Welcome to another “bonus” episode of The Smarter Science of Slim podcast. A lot of readers and listeners have noticed that there’s quite a bit of Smarter Science of Slim activity going around the world and web, and have emailed asking for one place they could get all things Smarter Science of Slim…at least from an audio perspective.
So here we go!
Between “standard” SSoS podcast episodes I’ll share SSoS interviews etc. from all around the world and web. I hope these are helpful…and heck, if they’re not, or if they become repetitive (interviewers tend to ask me similar questions), feel free to skip them :)
For this week, here’s the second interview I did with Leslie.
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Trailer: Jonathan Bailor’s Smarter Science of Slim
Jonathan: Welcome to the Smarter Science of Slim, the scientifically-proven program where you eat more and exercise less to burn fat and boost health.
Carrie: Eat smarter, exercise smarter, live better. I am so ready for that!
[Show Intro 00:24 – 01:01]
Leslie: Good evening everyone and welcome to Holy Hormones Honey, the greatest story never told I’m Leslie Botha your host and of course it is Monday night at the KRFC Studio in the hormones studio. We’re going to be talking about hormones for the next hour and hope you’re going to stay with us because these are male hormones, these are female hormones, these are the hormones that affect our weight and weight is a big issue for a lot us right now.
Jonathan Bailor is back. He was on earlier this year and he was so widely received, such a brilliant guest. He is author of The Smarter Science of Slim scientific proof that fat loss facts, a proven and practical guide for weight loss and robust health and Jonathan is going to be talking about hormones and weight and all of that coming up here on Holy Hormones Honey. Andy nice to have you back on the studio.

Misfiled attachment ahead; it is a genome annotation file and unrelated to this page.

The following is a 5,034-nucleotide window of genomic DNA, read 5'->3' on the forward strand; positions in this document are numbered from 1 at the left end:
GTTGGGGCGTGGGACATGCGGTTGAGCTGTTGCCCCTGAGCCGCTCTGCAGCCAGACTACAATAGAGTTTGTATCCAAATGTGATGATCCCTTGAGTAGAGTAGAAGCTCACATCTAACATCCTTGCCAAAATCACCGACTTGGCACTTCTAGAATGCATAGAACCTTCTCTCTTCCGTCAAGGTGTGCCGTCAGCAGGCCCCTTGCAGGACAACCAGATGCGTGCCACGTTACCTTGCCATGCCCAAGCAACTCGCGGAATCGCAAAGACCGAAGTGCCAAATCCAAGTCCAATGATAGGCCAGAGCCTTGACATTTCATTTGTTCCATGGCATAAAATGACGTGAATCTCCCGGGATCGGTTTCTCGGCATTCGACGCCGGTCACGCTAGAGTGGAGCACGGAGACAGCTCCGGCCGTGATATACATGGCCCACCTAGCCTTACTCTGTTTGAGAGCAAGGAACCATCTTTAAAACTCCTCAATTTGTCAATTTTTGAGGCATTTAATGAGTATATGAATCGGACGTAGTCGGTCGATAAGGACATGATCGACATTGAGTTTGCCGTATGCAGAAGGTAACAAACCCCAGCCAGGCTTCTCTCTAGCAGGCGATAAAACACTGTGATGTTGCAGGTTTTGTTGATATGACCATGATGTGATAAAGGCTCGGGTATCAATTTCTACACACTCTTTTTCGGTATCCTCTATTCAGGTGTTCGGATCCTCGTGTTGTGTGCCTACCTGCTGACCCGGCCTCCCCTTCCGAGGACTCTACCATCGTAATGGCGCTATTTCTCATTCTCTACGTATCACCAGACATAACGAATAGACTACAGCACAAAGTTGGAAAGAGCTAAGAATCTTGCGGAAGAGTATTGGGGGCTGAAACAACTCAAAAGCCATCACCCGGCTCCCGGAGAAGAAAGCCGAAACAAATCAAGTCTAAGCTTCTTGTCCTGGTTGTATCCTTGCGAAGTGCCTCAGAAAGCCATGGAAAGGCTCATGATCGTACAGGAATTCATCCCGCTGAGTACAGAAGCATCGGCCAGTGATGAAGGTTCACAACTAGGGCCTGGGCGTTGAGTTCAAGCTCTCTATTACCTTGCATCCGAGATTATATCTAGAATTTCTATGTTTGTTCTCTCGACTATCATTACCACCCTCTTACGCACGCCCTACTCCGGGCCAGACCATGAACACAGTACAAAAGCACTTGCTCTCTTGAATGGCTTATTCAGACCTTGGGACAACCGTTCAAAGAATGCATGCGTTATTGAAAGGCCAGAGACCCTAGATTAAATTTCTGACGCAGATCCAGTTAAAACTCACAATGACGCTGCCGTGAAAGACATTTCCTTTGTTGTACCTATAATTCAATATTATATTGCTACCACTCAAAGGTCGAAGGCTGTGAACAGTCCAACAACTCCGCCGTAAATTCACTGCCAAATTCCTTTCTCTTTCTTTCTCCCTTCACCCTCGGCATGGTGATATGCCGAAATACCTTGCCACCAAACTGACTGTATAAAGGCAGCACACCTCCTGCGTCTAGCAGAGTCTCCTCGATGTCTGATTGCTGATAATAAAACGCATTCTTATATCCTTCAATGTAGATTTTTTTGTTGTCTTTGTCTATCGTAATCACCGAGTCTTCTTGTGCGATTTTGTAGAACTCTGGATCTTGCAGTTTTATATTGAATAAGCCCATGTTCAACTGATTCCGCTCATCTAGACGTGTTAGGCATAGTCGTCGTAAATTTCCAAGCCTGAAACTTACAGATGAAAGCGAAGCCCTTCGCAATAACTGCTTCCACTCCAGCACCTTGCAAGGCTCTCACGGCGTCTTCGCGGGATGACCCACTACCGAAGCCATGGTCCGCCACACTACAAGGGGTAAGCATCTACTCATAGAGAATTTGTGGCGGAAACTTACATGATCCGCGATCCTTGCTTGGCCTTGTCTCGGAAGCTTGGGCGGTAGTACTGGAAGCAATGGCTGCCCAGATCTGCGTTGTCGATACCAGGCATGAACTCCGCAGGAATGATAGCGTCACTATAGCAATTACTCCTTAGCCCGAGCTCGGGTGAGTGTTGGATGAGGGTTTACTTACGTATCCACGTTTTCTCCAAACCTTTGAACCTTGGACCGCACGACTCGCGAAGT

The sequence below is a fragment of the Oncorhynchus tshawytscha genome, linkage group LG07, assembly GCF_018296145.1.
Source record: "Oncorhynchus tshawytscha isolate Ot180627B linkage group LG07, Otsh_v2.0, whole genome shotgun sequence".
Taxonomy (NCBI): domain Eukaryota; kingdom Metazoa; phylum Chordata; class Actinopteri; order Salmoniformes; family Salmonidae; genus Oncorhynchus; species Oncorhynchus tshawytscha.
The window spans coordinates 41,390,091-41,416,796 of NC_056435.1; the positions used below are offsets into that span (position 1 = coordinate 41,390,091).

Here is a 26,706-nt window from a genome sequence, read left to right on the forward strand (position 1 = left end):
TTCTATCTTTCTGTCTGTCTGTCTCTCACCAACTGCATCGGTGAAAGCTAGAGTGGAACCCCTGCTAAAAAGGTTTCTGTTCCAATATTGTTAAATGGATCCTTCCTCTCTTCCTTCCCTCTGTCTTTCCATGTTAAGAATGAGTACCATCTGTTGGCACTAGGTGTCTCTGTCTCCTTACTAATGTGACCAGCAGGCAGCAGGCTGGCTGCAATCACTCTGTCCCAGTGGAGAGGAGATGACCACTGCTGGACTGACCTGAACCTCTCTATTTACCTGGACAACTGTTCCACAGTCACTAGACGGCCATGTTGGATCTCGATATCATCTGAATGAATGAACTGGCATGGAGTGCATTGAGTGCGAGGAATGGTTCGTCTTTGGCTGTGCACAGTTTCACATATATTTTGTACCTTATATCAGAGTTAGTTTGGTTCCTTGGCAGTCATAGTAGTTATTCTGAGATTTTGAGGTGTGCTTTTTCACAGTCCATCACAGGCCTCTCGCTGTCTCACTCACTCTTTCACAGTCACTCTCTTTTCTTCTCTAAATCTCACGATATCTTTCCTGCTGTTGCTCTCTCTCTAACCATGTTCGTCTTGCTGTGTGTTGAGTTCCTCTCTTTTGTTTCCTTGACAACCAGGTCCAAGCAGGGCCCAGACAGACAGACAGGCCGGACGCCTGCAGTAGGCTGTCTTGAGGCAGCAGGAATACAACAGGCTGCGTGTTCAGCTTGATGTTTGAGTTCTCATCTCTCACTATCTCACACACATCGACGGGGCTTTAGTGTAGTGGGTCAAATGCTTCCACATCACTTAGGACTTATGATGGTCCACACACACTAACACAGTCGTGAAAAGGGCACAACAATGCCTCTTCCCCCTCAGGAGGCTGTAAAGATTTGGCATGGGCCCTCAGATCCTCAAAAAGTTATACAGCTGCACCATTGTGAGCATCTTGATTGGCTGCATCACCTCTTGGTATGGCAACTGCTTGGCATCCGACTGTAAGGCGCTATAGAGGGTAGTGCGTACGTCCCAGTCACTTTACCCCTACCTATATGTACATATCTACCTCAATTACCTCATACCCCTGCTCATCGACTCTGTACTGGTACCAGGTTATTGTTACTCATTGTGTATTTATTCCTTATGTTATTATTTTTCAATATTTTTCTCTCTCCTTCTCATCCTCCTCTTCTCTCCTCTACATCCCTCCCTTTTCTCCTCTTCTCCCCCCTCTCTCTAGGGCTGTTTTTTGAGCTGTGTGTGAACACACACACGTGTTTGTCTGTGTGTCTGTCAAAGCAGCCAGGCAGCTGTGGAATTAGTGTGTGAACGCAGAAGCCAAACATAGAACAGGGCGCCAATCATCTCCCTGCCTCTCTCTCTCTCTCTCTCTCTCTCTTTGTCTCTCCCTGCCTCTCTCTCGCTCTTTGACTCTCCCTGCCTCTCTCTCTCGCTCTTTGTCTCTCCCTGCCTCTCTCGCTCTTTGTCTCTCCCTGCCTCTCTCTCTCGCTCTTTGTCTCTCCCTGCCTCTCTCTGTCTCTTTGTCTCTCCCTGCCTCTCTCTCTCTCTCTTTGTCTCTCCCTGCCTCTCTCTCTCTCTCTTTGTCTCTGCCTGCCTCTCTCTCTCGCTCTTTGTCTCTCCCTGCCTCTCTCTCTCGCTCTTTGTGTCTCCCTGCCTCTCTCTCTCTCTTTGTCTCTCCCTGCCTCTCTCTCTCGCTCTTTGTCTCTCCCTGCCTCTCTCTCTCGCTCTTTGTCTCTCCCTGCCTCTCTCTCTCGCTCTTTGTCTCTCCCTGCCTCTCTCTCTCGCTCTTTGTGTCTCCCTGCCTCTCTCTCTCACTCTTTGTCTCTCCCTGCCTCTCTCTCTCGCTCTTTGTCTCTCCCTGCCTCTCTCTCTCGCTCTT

Andy: Nice to be here.
Leslie: I know you’re pretty busy.
Andy: I am busy actually.
Leslie: It’s always great to have you here.
Andy: Well, thank you.
Leslie: I know you’re interested in this topic. I’m interested in this topic.
Andy: Sure why not.
Leslie: Sure why not?
Leslie: We all have an extra few pounds we are going to lose before we go into the holidays, that’s what we’re going to talk about.
Andy: Scary stuff.
Leslie: I posted this on Facebook and I had a lot of response there. I want you to welcome the new listeners to this program, community radio is really a great place to learn, listen to great music and to learn new information that affects our lives and that’s what we do here at KRFC. Jonathan Bailor, my guest this evening on The Smarter Science of Slim, coming up in just a couple of minutes, before that, let’s do some hormone news. This came out of Business Standard the press trust of India and at the London office on September 30th, just a couple of days ago, ‘hormone linked to sleep could battle Alzheimer’s’, we’re doing all things hormonal here tonight.
In a breakthrough, scientists discovered that a hormone linked to sleep cycle can be a new weapon against Alzheimer’s disease. A new study has shown that a combination of exercise and a daily intake of melatonin, the natural hormone which causes drowsiness at night had a positive effect on rodents suffering from illness. The research was conducted by the Barcelona Biomedical Research Institute in collaboration with the University of Granada and the Autonomous University of Barcelona. I graduated from the Autonomous University when I would love to go around saying that…